When there is a potential story, a unit’s collateral PAO contacts a PA for assistance. From there, the PA works to find the proper audience and best way to deliver the story.

“The Coast Guard performs its missions daily and impacts the American public both directly and indirectly,” said Rear Adm. Stephen P. Metruck, the district commander for the Coast Guard’s Fifth District. “The Coast Guard impacts individuals directly by saving lives and protecting property. Indirectly, the Coast Guard ensures the safety and security of the nation’s maritime transportation system through vessel inspections, ice breaking and maintaining aids to navigation. By telling our story, it illustrates the value of the Coast Guard to the nation.”

PAOs and PAs also work to find and present the story of servicemembers. With stations scattered throughout the states, and personnel and units deployed around the world, the stories of the servicemembers are as varied as their stations.

Stories like the Coast Guard’s response during hurricane Katrina provided a steady flow of harrowing rescues which helped build the Coast Guard’s reputation as a lifesaving service.

“While it has been said PAs are the service’s brand ambassadors, it’s the men and women in blue who embody the service’s brand,” said Lt. Krystyn Pecora, the public affairs officer for the Coast Guard’s Fifth District. “The Coast Guard is full of amazing people, and one of the best aspects of public affairs is being able to bring their story to the American public.”

When you see the story on the news, you are seeing a coordinated effort of Coast Guard personnel, led by PAs, working to get the story from an often remote location to your television.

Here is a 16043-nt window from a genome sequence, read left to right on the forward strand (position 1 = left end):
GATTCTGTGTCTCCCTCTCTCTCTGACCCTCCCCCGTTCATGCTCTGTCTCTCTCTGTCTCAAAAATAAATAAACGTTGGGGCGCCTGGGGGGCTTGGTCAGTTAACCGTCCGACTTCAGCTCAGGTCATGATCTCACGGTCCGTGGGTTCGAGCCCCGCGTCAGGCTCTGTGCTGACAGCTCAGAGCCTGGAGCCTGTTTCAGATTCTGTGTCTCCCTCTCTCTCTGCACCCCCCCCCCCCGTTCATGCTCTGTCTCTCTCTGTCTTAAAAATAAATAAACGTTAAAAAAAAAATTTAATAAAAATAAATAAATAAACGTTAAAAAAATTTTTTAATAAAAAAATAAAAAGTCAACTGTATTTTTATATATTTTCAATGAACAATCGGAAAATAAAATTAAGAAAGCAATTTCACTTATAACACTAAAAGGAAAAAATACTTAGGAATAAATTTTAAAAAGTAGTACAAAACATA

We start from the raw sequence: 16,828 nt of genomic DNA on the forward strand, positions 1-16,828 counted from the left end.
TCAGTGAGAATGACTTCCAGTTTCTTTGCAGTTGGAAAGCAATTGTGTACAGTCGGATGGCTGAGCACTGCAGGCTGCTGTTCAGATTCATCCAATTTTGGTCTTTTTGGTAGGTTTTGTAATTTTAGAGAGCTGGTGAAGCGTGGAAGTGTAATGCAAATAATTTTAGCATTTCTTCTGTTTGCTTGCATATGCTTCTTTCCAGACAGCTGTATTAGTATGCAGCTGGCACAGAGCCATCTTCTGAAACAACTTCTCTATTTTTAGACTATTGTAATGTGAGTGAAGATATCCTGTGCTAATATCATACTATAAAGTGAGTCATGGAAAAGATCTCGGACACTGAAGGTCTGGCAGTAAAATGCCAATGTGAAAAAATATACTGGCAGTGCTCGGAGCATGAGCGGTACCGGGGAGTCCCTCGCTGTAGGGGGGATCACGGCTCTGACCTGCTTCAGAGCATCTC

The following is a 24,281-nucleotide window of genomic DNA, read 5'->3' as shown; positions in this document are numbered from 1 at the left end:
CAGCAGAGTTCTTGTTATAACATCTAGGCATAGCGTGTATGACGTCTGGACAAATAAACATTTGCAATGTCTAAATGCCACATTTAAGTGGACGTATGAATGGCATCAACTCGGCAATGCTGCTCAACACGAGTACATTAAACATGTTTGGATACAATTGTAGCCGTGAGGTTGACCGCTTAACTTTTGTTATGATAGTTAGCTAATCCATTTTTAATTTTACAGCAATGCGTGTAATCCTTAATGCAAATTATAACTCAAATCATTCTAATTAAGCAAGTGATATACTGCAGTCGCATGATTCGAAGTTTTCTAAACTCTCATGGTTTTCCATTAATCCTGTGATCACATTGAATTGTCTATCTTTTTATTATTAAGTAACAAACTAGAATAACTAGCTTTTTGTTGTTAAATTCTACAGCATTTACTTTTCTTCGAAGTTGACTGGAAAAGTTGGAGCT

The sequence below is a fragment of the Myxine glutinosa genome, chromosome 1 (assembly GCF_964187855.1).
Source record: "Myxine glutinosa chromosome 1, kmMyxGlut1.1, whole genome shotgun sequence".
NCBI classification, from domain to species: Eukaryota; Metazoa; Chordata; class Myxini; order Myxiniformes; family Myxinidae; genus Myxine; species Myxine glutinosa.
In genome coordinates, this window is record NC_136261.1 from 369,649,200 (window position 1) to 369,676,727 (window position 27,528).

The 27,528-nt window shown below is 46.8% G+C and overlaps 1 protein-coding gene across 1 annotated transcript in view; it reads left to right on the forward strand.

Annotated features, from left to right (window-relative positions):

Those stories often begin when a Coast Guard unit gets a call for help. When a rescue swimmer is lowered from a helicopter to assist people in need, there are often a couple of cameras that record video from various perspectives.

Screen capture of Coast Guard Medevac captured by camera aboard helicopter

Screen capture of Coast Guard Medevac captured by camera aboard helicopter

When a PA is notified of a rescue performed by an aircrew, PAs know there will most likely be video footage. The PA drafts a news release with the details of the case and works with the crew to gather, edit and release the video footage.

When units don’t have cameras built onboard their vessels, it is the crew’s responsibility to record what is happening – a task made more difficult since there is a limited crew and other, higher-priority jobs that need to be performed.

Rescue stories are the most recognized of the service, but there are 10 other Coast Guard missions that, along with the stories of our servicemembers, need to be highlighted. It is the job of the few PAs along with the aid of PAOs and commands who help deliver them to your television.

“Public affairs can be one of the most rewarding jobs in the Coast Guard, as our responsibility is to share the incredible accomplishments of our servicemembers and to promote our brand,” said Pecora. “It also ensures our people receive public recognition for the incredible jobs they do each day.”